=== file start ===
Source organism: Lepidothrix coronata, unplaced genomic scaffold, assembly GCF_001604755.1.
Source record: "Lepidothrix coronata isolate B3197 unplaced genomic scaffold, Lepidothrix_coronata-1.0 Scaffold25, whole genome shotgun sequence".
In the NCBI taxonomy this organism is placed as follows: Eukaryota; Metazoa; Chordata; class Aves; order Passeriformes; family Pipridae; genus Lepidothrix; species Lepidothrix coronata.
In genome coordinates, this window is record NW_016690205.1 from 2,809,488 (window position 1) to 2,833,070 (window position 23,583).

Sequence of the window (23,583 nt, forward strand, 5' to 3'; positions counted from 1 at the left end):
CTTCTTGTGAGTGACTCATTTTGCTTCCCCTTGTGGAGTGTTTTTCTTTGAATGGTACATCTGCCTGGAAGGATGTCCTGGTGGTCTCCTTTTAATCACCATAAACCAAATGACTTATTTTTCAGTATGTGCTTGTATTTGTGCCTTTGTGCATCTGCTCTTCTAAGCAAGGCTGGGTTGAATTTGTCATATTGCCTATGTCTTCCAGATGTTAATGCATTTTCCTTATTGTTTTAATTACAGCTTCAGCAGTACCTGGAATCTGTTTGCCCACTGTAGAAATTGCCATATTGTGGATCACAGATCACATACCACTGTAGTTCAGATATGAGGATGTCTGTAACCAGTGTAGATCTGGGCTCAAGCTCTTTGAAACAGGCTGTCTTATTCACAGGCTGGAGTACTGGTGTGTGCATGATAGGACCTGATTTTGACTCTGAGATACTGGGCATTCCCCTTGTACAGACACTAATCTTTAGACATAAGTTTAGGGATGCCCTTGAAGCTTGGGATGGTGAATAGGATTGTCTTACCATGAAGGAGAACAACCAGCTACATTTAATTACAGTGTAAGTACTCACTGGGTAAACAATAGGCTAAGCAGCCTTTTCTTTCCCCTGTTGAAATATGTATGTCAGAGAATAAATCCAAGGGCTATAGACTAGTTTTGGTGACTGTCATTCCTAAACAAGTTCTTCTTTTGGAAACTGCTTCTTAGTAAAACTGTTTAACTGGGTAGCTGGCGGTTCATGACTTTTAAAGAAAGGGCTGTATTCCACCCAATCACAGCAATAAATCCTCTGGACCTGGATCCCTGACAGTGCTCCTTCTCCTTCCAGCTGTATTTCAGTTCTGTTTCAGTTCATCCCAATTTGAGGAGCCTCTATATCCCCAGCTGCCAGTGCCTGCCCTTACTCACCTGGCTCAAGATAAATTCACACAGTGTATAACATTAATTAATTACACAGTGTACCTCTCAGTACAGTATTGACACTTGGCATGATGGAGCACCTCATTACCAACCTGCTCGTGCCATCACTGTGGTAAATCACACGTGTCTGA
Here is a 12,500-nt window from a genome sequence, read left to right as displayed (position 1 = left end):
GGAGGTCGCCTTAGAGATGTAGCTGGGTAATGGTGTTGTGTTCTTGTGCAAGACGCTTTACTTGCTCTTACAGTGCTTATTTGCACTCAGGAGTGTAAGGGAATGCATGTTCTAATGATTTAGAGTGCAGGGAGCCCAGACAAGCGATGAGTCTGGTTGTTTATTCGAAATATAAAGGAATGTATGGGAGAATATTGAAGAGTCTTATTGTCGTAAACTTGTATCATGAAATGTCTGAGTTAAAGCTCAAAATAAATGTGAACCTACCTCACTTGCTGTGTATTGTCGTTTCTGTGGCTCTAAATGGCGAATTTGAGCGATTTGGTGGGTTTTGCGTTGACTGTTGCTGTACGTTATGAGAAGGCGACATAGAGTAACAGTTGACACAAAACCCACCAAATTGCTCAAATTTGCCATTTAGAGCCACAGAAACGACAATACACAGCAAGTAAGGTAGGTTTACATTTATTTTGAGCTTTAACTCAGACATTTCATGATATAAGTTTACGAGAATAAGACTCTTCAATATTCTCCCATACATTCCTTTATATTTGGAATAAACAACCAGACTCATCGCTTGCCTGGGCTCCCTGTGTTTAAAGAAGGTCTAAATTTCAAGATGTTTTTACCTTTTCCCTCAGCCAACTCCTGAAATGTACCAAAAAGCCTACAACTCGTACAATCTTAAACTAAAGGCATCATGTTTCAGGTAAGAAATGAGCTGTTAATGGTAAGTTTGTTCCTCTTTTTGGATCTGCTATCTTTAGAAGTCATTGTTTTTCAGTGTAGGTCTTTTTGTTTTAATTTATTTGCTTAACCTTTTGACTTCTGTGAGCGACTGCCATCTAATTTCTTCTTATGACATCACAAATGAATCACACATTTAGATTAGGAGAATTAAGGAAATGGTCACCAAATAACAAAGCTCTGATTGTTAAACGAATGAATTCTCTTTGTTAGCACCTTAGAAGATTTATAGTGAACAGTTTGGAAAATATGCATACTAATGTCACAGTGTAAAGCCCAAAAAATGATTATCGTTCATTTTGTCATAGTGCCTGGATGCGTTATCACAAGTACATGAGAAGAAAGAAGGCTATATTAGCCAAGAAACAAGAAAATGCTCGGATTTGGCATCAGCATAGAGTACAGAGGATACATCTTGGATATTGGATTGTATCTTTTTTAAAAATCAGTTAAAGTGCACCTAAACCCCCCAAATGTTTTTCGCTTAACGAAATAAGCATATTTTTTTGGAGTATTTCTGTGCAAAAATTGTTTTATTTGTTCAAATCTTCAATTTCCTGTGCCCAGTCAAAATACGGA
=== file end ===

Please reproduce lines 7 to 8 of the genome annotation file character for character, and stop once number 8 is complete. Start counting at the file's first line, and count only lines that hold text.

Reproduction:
Here is a 12,500-nt window from a genome sequence, read left to right as displayed (position 1 = left end):
GGAGGTCGCCTTAGAGATGTAGCTGGGTAATGGTGTTGTGTTCTTGTGCAAGACGCTTTACTTGCTCTTACAGTGCTTATTTGCACTCAGGAGTGTAAGGGAATGCATGTTCTAATGATTTAGAGTGCAGGGAGCCCAGACAAGCGATGAGTCTGGTTGTTTATTCGAAATATAAAGGAATGTATGGGAGAATATTGAAGAGTCTTATTGTCGTAAACTTGTATCATGAAATGTCTGAGTTAAAGCTCAAAATAAATGTGAACCTACCTCACTTGCTGTGTATTGTCGTTTCTGTGGCTCTAAATGGCGAATTTGAGCGATTTGGTGGGTTTTGCGTTGACTGTTGCTGTACGTTATGAGAAGGCGACATAGAGTAACAGTTGACACAAAACCCACCAAATTGCTCAAATTTGCCATTTAGAGCCACAGAAACGACAATACACAGCAAGTAAGGTAGGTTTACATTTATTTTGAGCTTTAACTCAGACATTTCATGATATAAGTTTACGAGAATAAGACTCTTCAATATTCTCCCATACATTCCTTTATATTTGGAATAAACAACCAGACTCATCGCTTGCCTGGGCTCCCTGTGTTTAAAGAAGGTCTAAATTTCAAGATGTTTTTACCTTTTCCCTCAGCCAACTCCTGAAATGTACCAAAAAGCCTACAACTCGTACAATCTTAAACTAAAGGCATCATGTTTCAGGTAAGAAATGAGCTGTTAATGGTAAGTTTGTTCCTCTTTTTGGATCTGCTATCTTTAGAAGTCATTGTTTTTCAGTGTAGGTCTTTTTGTTTTAATTTATTTGCTTAACCTTTTGACTTCTGTGAGCGACTGCCATCTAATTTCTTCTTATGACATCACAAATGAATCACACATTTAGATTAGGAGAATTAAGGAAATGGTCACCAAATAACAAAGCTCTGATTGTTAAACGAATGAATTCTCTTTGTTAGCACCTTAGAAGATTTATAGTGAACAGTTTGGAAAATATGCATACTAATGTCACAGTGTAAAGCCCAAAAAATGATTATCGTTCATTTTGTCATAGTGCCTGGATGCGTTATCACAAGTACATGAGAAGAAAGAAGGCTATATTAGCCAAGAAACAAGAAAATGCTCGGATTTGGCATCAGCATAGAGTACAGAGGATACATCTTGGATATTGGATTGTATCTTTTTTAAAAATCAGTTAAAGTGCACCTAAACCCCCCAAATGTTTTTCGCTTAACGAAATAAGCATATTTTTTTGGAGTATTTCTGTGCAAAAATTGTTTTATTTGTTCAAATCTTCAATTTCCTGTGCCCAGTCAAAATACGGA